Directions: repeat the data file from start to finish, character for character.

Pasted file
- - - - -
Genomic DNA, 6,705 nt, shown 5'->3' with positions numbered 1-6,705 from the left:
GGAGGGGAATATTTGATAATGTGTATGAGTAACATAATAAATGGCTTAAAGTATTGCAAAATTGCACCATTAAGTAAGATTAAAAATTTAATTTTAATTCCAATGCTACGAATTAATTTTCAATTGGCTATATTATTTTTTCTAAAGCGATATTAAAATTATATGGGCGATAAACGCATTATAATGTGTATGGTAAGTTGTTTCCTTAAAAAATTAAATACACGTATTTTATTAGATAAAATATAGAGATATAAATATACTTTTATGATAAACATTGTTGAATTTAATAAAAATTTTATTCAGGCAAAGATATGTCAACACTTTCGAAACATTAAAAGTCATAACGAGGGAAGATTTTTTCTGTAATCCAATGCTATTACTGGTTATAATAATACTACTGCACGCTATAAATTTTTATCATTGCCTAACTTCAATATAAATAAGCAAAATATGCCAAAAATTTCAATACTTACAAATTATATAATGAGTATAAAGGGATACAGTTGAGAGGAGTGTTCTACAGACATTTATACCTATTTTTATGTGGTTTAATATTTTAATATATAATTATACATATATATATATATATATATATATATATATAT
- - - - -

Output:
Genomic DNA, 6,705 nt, shown 5'->3' with positions numbered 1-6,705 from the left:
GGAGGGGAATATTTGATAATGTGTATGAGTAACATAATAAATGGCTTAAAGTATTGCAAAATTGCACCATTAAGTAAGATTAAAAATTTAATTTTAATTCCAATGCTACGAATTAATTTTCAATTGGCTATATTATTTTTTCTAAAGCGATATTAAAATTATATGGGCGATAAACGCATTATAATGTGTATGGTAAGTTGTTTCCTTAAAAAATTAAATACACGTATTTTATTAGATAAAATATAGAGATATAAATATACTTTTATGATAAACATTGTTGAATTTAATAAAAATTTTATTCAGGCAAAGATATGTCAACACTTTCGAAACATTAAAAGTCATAACGAGGGAAGATTTTTTCTGTAATCCAATGCTATTACTGGTTATAATAATACTACTGCACGCTATAAATTTTTATCATTGCCTAACTTCAATATAAATAAGCAAAATATGCCAAAAATTTCAATACTTACAAATTATATAATGAGTATAAAGGGATACAGTTGAGAGGAGTGTTCTACAGACATTTATACCTATTTTTATGTGGTTTAATATTTTAATATATAATTATACATATATATATATATATATATATATATATATAT